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Showing posts from July, 2016

Making Clouds for a Living

Donell Banks works at Southern Nuclear’s Plant Vogtle units 3 and 4 as a shift supervisor in Operations, but is in the process of transitioning to his newly appointed role as the daily work controls manager. He has been in the nuclear energy industry for about 11 years.

I love what I do because I have the unique opportunity to help shape the direction and influence the culture for the future of nuclear power in the United States. Every single day presents a new challenge, but I wouldn't have it any other way. As a shift supervisor, I was primarily responsible for managing the development of procedures and programs to support operation of the first new nuclear units in the United States in more than 30 years. As the daily work controls manager, I will be responsible for oversight of the execution and scheduling of daily work to ensure organizational readiness to operate the new units.

I envision a nuclear energy industry that leverages the technology of today to improve efficiency…

Germany Gets Realistic about Renewables

The following is a guest post from Matt Wald, senior director of policy analysis and strategic planning at NEI. Follow Matt on Twitter at @MattLWald.

The German parliament voted on July 8 to slow the growth of renewable energy, by ending lavish subsidies intended to develop as much wind, sun and biomass as quickly as possible. Instead, the government will pick and choose which energy projects make sense for the system based on reliability, cost, and other criteria.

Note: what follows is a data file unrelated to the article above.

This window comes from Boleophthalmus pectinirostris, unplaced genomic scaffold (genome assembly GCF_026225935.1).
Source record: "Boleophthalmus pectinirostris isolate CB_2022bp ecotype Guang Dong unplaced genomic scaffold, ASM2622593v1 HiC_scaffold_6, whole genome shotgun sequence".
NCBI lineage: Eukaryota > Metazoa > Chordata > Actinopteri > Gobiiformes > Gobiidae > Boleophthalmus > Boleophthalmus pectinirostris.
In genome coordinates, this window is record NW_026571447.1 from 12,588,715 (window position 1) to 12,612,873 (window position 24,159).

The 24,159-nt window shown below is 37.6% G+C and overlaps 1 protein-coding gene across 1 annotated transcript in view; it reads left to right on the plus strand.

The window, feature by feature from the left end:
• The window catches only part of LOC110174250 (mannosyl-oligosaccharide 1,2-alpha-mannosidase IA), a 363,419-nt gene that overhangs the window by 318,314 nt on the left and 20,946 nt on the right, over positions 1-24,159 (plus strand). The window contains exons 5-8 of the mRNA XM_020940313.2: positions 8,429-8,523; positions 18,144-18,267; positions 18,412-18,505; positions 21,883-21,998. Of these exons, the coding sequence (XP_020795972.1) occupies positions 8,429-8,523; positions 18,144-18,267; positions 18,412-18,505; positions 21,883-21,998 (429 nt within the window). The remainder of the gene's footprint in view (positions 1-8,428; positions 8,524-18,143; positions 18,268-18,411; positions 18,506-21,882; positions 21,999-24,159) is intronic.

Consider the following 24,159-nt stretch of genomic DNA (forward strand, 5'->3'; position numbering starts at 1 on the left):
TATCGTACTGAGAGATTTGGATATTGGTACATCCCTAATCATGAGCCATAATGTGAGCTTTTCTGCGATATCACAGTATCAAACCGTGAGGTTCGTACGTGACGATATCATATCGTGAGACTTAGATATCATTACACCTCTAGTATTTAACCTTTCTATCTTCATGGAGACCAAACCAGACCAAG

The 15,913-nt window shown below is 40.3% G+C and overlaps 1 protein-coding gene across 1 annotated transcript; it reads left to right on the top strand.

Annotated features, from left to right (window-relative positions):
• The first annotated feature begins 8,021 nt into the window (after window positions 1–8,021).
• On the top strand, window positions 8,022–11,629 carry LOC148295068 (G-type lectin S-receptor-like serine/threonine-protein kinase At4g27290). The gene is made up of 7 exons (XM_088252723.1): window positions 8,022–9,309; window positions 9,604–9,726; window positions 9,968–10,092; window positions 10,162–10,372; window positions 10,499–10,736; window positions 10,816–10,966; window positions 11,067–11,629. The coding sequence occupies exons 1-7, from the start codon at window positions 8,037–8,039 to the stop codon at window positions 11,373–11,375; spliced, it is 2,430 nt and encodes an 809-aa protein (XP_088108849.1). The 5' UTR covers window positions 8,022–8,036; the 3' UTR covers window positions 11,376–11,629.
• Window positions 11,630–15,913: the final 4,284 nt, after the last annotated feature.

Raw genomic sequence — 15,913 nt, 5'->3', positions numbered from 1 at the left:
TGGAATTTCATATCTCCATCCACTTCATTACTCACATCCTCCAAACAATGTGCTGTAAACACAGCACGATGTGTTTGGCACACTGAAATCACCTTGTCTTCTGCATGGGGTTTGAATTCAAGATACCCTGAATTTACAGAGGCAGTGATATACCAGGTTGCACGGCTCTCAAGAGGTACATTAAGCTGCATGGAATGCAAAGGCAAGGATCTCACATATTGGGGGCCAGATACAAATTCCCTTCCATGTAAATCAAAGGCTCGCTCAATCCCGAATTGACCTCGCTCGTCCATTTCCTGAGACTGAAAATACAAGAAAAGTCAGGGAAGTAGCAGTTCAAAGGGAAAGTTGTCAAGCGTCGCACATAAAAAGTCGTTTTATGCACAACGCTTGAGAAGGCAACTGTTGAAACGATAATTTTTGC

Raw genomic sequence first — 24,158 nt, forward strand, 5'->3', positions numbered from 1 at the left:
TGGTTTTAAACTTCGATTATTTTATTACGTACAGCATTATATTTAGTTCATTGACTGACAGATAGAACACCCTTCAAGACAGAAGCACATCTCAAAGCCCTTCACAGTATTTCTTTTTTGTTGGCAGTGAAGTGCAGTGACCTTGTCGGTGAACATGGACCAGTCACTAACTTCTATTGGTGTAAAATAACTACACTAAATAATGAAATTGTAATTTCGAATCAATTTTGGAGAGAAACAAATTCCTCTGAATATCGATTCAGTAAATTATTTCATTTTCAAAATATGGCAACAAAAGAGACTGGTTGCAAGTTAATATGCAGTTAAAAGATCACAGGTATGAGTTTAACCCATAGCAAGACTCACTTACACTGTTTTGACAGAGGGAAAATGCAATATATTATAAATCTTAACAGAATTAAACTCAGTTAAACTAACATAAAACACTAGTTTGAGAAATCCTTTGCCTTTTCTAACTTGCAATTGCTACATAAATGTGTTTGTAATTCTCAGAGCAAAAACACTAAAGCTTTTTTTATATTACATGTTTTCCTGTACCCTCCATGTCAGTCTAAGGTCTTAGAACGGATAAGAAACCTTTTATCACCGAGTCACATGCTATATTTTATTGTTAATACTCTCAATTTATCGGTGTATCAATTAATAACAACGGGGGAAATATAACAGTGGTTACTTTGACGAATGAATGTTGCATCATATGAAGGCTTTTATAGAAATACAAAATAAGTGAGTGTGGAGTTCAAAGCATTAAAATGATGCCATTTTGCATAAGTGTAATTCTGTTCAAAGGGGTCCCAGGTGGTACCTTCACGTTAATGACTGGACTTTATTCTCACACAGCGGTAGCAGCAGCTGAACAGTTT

The German electric system is suffering a more extreme version of some of the same problems seen in in the U.S.

In Germany, the burden of aggressive renewable subsidies falls on households, because the government exempted major industrial consumers, to avoid damaging their international competitiveness. Per kilowatt-hour, households pay 29.5 European cents (about 32.6 U.S. cents, roughly triple the average price in the U.S.) The price is 30 percent higher than the European average, according to European Union statistics.

What to Watch for in Nuclear Energy Policy at the 2016 Conventions

The 2016 Republican National Convention got underway in Cleveland last night, kicking off a two-week period of non-stop political coverage that typically keeps "inside the Beltway" types like us glued to the television (we will be similarly riveted when the Democrats meet next week in Philadelphia).

Just as is the case with the annual State of the Union address, we pay close attention just in case our industry gets mentioned. So what are we keeping an eye out for? To give you a hand, we've developed the following checklist when it comes to what matters to the nuclear energy industry.
Preserve existing nuclear energy capacity through state and federal policy, regulation and electricity market policy that fully value nuclear energy attributes;Continue construction of light water reactors, capitalizing on lessons learned during expansion of the Vogtle and Summer plants in Georgia and South Carolina;Execute a road map for small modular reactor deployment; Develop a durable pr…